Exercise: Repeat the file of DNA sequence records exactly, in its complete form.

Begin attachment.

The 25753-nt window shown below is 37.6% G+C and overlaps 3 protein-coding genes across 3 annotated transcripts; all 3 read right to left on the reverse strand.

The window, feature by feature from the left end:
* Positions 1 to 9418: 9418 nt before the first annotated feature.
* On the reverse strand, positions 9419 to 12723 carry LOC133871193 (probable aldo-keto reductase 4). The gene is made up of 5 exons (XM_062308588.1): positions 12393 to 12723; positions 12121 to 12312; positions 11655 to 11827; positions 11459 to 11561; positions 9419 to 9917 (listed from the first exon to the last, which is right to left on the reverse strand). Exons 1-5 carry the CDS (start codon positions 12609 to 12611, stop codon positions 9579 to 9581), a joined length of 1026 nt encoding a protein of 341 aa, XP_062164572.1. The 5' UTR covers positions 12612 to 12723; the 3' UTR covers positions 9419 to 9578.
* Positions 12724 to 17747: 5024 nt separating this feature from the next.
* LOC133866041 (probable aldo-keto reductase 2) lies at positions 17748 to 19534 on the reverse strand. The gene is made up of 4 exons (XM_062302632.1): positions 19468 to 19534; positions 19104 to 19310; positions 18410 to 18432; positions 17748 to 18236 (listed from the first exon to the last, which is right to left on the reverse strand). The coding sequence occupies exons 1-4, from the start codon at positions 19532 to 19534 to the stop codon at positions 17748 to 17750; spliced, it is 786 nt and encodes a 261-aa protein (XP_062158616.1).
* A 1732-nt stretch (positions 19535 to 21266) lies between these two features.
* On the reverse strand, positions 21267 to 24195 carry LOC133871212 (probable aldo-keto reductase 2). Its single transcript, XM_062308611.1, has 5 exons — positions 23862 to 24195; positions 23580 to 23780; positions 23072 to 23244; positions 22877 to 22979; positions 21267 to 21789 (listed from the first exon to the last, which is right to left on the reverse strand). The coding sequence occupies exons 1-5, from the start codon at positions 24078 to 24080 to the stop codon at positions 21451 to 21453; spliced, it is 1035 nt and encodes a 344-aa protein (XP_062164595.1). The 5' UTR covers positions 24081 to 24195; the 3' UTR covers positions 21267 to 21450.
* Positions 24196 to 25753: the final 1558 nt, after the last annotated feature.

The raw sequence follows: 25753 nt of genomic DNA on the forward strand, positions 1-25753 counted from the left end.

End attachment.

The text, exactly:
The 25753-nt window shown below is 37.6% G+C and overlaps 3 protein-coding genes across 3 annotated transcripts; all 3 read right to left on the reverse strand.

The window, feature by feature from the left end:
* Positions 1 to 9418: 9418 nt before the first annotated feature.
* On the reverse strand, positions 9419 to 12723 carry LOC133871193 (probable aldo-keto reductase 4). The gene is made up of 5 exons (XM_062308588.1): positions 12393 to 12723; positions 12121 to 12312; positions 11655 to 11827; positions 11459 to 11561; positions 9419 to 9917 (listed from the first exon to the last, which is right to left on the reverse strand). Exons 1-5 carry the CDS (start codon positions 12609 to 12611, stop codon positions 9579 to 9581), a joined length of 1026 nt encoding a protein of 341 aa, XP_062164572.1. The 5' UTR covers positions 12612 to 12723; the 3' UTR covers positions 9419 to 9578.
* Positions 12724 to 17747: 5024 nt separating this feature from the next.
* LOC133866041 (probable aldo-keto reductase 2) lies at positions 17748 to 19534 on the reverse strand. The gene is made up of 4 exons (XM_062302632.1): positions 19468 to 19534; positions 19104 to 19310; positions 18410 to 18432; positions 17748 to 18236 (listed from the first exon to the last, which is right to left on the reverse strand). The coding sequence occupies exons 1-4, from the start codon at positions 19532 to 19534 to the stop codon at positions 17748 to 17750; spliced, it is 786 nt and encodes a 261-aa protein (XP_062158616.1).
* A 1732-nt stretch (positions 19535 to 21266) lies between these two features.
* On the reverse strand, positions 21267 to 24195 carry LOC133871212 (probable aldo-keto reductase 2). Its single transcript, XM_062308611.1, has 5 exons — positions 23862 to 24195; positions 23580 to 23780; positions 23072 to 23244; positions 22877 to 22979; positions 21267 to 21789 (listed from the first exon to the last, which is right to left on the reverse strand). The coding sequence occupies exons 1-5, from the start codon at positions 24078 to 24080 to the stop codon at positions 21451 to 21453; spliced, it is 1035 nt and encodes a 344-aa protein (XP_062164595.1). The 5' UTR covers positions 24081 to 24195; the 3' UTR covers positions 21267 to 21450.
* Positions 24196 to 25753: the final 1558 nt, after the last annotated feature.

The raw sequence follows: 25753 nt of genomic DNA on the forward strand, positions 1-25753 counted from the left end.